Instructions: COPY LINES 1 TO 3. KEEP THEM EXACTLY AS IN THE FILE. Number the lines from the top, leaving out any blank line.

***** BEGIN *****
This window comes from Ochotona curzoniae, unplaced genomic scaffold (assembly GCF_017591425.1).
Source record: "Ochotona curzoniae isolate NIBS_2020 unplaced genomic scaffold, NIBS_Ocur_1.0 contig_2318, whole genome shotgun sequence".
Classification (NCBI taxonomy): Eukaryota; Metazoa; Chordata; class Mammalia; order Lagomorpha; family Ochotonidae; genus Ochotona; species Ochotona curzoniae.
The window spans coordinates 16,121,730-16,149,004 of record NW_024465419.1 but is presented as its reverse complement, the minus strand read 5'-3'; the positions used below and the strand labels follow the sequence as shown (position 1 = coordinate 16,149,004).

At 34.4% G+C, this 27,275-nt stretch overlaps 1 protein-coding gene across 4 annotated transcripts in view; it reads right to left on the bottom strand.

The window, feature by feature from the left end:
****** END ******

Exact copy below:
This window comes from Ochotona curzoniae, unplaced genomic scaffold (assembly GCF_017591425.1).
Source record: "Ochotona curzoniae isolate NIBS_2020 unplaced genomic scaffold, NIBS_Ocur_1.0 contig_2318, whole genome shotgun sequence".
Classification (NCBI taxonomy): Eukaryota; Metazoa; Chordata; class Mammalia; order Lagomorpha; family Ochotonidae; genus Ochotona; species Ochotona curzoniae.